Assuming that it works, my intention is to develop the card-based revision strategy with my Year 12s over the remainder of their course. The aim will be to shift the students from relying on me to make the revision cards and spontaneously to create and use their own as part of their ongoing preparations for their final exams. Depending on how this works out, I would consider adding the card-based strategy to our induction programme at the start of Year 12, alongside the other elements we currently promote as essential, including reciprocal teaching and the Cornell note-making system.
Many of the ideas for this post came out of conversations with Andy Bailey.
Ariel, R. & Karpicke, J.D. (2018). Improving self-regulated learning with a retrieval practice intervention. Journal of Experimental Psychology: Applied, 24(1), 43-56.
Baddeley, A. D. (1966). The influence of acoustic and semantic similarity on long-term memory for word sequences. The Quarterly Journal of Experimental Psychology, 18(4), 302–309.
Dweck, C.S. (1999). Self Theories: Their Role in Motivation, Personality and Development. Hove: Psychology Press.
Festinger, L. (1957). A Theory of Cognitive Dissonance. Evanston, IL: Row Peterson.
Hoorens, V. (1993). Self-enhancement and superiority biases in social somparison. European Review of Social Psychology. 4(1), 113–139.
Karpicke, J.D. (2017). Retrieval-based learning: a decade of progress. In J.H. Byrne (Ed.) “Learning and Memory: A Comprehensive Reference (Second Edition)” pp.487-514. Oxford: Elsevier.
Here are a couple of bits for teaching Baddeley & Hitch’s (1974) working memory model. There’s a slideshow, a set of application tasks to help students understand the distinction between the different components and the idea of processing conflicts in WM, and a summary of some relevant research studies with space for students to comment/interpret.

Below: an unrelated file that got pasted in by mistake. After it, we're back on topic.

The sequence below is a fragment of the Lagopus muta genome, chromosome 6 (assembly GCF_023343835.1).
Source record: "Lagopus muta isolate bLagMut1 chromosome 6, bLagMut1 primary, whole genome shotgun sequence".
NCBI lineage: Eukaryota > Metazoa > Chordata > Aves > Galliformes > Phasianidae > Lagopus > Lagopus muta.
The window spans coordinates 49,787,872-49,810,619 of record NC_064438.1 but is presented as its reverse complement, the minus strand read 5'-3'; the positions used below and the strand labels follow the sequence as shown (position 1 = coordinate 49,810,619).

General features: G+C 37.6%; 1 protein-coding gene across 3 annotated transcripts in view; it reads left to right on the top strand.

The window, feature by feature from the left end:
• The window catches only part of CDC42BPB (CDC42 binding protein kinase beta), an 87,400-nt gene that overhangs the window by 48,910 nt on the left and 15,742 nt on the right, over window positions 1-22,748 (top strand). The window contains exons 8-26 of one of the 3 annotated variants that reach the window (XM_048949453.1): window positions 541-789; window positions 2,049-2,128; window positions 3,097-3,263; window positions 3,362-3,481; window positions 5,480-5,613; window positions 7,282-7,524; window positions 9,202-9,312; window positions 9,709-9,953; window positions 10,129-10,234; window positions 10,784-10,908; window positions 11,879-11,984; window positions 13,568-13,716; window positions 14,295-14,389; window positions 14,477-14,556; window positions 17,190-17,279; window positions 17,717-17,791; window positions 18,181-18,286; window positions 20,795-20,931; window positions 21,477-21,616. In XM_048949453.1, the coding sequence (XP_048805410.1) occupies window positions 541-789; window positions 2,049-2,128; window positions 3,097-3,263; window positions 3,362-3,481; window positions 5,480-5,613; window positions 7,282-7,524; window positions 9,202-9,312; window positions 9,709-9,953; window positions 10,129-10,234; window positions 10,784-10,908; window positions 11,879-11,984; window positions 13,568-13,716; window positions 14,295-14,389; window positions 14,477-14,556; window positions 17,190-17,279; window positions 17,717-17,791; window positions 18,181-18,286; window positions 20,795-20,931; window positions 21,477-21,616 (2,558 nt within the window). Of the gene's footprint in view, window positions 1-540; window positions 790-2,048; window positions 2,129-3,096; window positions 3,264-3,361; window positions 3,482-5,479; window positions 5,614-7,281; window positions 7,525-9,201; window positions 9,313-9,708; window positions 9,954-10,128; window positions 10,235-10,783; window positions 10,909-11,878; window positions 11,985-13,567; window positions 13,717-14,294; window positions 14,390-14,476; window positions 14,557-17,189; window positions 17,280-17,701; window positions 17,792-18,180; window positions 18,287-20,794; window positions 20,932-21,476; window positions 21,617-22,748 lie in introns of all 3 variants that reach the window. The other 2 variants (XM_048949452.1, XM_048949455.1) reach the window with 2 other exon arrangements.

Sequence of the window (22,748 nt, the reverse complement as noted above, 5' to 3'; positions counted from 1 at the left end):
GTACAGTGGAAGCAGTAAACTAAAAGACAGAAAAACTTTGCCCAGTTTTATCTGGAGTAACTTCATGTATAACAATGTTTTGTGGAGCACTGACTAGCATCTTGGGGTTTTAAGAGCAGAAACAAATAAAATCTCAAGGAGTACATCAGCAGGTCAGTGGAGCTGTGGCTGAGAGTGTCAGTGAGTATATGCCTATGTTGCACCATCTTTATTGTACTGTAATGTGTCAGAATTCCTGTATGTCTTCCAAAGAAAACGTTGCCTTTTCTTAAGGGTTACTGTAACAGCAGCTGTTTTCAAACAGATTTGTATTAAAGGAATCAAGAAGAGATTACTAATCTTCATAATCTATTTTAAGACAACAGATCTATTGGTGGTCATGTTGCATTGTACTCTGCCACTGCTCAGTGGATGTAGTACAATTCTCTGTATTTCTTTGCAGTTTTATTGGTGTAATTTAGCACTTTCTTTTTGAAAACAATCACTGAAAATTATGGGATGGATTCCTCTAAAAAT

Evaluative writing is probably the hardest thing we teach, and it’s always a work in progress. Since I started teaching Psychology (some 20-odd years ago) I’ve tried to teach written evaluation many different ways and never really been satisfied with the result. Part of the problem is that I have no recollection of actually being taught to do it. Clearly, this must have happened as it seems very unlikely that I worked out how to evaluate on my own and it’s certainly the case that I wasn’t always able to do it. But I suspect it was a process that happened subtly, of the course of many interactions with many teachers and over a long time. I’m also fairly certain I only started to learn how to do it during my undergraduate degree (I do remember slaving over an essay on Autism in my first year, which my early mentor Brown gave a First whilst damning it with faint praise as ‘a series of bright apercus’; I thanked him later). Contrary to popular opinion, the A – Levels we did in those days did not make significant demands on critical thinking and pretty good performance was guaranteed to anyone who could read a syllabus, was sufficiently skilled in memorising large chunks of material verbatim and could write quickly.
However, the specifications we teach now, and the exams for which we must prepare our students, make pretty stiff demands on students’ capacity to write critically in response to questions that are increasingly difficult to predict. The new Edexcel specification (I can’t speak for the others) has upped the ante on this even further as their rules for the phrasing of questions limit their essay questions to a single command term (e.g. ‘Evaluate…’) even when students are expected to address several different assessment objectives in their responses. In contrast to the questions they used to face (e.g. ‘Describe and evaluate…’), where it would always be possible for students to score marks by addressing the ‘knowledge and understanding’ element even if the critical thinking aspect was ropey, the new arrangements mean that students must address the main assessment objective all the way through their response at the same time as addressing a subsidiary assessment objective that is only implied by the question. Consequently, it is more important than ever to teach evaluative writing early in the course, and as quickly and thoroughly as we can.